Happy Women’s History Month! It would come as no surprise to many of you that women are often disproportionately represented in the workforce. The film industry is particularly bad in this regard. As viewers, we are often unaware of the lack of diversity in the industry, as we’re used to seeing a variety in front of the screen. But you may be surprised to find out that in front of the screen, women are often portrayed in a less than fashionable light as well.
- Women on Camera
To begin, let’s start with women in front of the camera. Over the past few decades, the film industry has made great strides in featuring people of underrepresented groups in the industry, and specifically changing the way that those groups are viewed. Blockbuster films like “Black Panther”, “Wonder Woman”, and “Hidden Figures” have done well in the box office. These films are starting to pave the way for a more inclusive industry; however, I would like to bring up something called the Bechdel test. The test came out in 1985 analyzes the presence of women in film, and it has three fairly simple requirements. To pass the Bechdel test the film must feature two named characters who are females, they must talk to each other, and their conversation has to be about something other than a man. While the test could certainly go for an update, you would be surprised by the number of films that don’t pass it. Popular blockbuster films such as “La La Land” and the “Avengers” fail this test. As popular as these films are, they fail on one of three fairly simple tasks. The test isn’t the end all be all of films, because there are certainly films that fail the test and still present strong female characteristics, but really is having two named females who talk to each other about something other than a guy too much to ask for?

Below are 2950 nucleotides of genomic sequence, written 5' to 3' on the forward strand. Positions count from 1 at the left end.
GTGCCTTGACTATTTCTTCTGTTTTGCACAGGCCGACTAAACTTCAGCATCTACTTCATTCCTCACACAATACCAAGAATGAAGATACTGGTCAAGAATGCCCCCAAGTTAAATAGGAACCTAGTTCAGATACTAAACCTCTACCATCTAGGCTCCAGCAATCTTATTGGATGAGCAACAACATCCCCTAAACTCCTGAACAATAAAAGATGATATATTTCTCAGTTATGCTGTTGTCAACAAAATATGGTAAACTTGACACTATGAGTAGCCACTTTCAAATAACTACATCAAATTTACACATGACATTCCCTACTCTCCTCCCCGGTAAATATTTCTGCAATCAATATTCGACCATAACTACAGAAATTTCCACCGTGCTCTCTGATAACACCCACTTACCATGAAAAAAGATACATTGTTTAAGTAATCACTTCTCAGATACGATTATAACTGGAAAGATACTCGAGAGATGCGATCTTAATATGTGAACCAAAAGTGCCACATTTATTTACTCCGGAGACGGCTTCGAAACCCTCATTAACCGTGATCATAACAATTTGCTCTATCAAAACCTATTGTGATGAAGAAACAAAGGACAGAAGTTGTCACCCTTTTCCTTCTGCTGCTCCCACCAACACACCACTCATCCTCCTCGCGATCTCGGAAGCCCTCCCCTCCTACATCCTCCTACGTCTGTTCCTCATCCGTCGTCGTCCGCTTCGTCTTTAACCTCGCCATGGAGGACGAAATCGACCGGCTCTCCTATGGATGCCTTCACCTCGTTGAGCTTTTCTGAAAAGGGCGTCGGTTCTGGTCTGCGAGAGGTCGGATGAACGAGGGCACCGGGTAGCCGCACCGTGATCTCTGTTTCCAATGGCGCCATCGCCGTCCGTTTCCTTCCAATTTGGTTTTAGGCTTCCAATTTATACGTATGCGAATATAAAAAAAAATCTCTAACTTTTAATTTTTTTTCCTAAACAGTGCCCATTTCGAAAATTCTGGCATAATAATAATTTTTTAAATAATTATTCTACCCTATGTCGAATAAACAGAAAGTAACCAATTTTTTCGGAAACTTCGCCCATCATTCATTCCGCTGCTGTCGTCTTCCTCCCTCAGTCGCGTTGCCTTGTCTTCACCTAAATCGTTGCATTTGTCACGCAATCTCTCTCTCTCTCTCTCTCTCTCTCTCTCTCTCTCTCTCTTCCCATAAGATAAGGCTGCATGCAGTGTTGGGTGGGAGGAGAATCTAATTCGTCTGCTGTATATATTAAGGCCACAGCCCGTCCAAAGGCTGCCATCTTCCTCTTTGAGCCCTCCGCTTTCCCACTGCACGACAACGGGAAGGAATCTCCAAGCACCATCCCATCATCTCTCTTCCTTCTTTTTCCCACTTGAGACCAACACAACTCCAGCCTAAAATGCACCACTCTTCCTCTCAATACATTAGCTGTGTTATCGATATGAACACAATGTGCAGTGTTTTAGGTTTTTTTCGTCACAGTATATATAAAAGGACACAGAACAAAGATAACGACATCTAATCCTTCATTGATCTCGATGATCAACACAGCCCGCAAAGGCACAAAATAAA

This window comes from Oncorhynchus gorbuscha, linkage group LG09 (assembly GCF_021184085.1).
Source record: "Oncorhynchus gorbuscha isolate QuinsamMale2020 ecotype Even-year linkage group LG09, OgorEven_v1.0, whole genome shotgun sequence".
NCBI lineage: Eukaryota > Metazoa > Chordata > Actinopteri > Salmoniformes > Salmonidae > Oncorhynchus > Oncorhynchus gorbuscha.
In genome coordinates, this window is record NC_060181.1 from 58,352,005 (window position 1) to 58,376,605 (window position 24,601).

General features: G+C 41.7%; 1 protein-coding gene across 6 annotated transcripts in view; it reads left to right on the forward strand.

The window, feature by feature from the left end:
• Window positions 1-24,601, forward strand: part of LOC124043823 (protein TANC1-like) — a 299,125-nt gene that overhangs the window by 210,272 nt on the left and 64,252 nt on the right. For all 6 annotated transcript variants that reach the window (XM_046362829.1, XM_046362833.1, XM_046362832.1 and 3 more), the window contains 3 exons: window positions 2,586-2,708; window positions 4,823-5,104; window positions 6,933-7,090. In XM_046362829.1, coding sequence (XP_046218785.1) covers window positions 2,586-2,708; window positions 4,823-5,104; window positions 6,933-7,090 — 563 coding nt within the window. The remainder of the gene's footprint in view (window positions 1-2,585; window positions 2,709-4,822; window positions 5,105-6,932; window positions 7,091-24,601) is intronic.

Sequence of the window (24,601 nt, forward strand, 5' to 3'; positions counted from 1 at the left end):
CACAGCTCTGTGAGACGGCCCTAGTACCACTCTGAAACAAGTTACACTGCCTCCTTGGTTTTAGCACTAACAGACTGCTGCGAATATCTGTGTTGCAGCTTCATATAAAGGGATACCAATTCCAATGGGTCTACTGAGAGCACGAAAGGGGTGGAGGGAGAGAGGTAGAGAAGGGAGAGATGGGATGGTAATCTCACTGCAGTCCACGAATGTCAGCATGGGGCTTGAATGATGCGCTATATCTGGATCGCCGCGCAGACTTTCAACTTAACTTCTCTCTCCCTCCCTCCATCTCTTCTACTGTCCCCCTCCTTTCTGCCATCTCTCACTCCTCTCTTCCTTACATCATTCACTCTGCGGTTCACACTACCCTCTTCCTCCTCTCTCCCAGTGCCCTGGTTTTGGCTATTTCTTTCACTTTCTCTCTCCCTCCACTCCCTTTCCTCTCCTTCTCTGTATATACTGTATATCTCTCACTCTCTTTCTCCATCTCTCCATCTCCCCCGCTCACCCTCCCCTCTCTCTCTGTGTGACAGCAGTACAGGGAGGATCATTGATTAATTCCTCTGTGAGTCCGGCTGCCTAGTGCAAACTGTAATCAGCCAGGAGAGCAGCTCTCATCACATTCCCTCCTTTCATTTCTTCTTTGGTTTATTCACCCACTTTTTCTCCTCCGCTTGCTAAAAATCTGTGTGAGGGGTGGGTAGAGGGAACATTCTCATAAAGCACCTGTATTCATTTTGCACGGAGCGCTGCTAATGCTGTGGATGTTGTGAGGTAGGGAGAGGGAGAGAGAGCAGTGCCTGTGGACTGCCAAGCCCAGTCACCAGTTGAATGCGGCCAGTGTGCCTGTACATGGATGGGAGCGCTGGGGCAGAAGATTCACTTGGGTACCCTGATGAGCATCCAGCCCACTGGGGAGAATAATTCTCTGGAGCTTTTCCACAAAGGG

- Women Behind the Camera
Between the late 90’s and early 2010’s the number of women in roles behind the camera have steadily stayed around 20%. There are hundreds of roles that go into making a feature film, and women’s presence have been increasing in areas such as costume design and makeup, but decreasing in technical areas, such as editing and lighting. As a female film major who loves editing any footage she can get her hands on, I would argue that this isn’t because women don’t want to participate in the technical side of film. The level of responsibility should also be considered. The statistics for men in the film industry holding the “most important” jobs such as director, cinematographer, writer, and producer is overwhelming. Between 1994 and 2013 men have held at a minimum 76% of the positions in these roles for the top 100 grossing movies. In the last five years or so, this has been brought to the attention of certain people, and they are working on creating all-female film crews, but those films often aren’t as well funded or high grossing as others, because they aren’t getting the support from the large film production companies.
- Women in the awards scene
With a lack of presence of women behind the camera, there is no surprise that women aren’t the ones winning at the Oscars. Obviously, women are winning in the best actress category, but I am specifically talking about non-gendered categories. The number of women donning awards for doing something behind the camera is alarmingly scary. I mean only one female has ever won best director, and the Oscars have been around for nearly a century. If you’re wondering, the prize goes to Katheryn Bigelow’s 2010 film Hurt Locker, which also won best picture. So, let’s put this in perspective. Over the course of the Oscars, there have been five women nominated for Best Director, and only one of those won. Every year, there are around five people who are nominated for best director. So in the past 92 years, only five women have been nominated, meaning that a woman nominated for this award once every 20 years.
Pretty crazy right? But the statistics don’t lie. There is no doubt in my mind that women are underrepresented in almost every aspect of the film industry, and it’s time for this to change.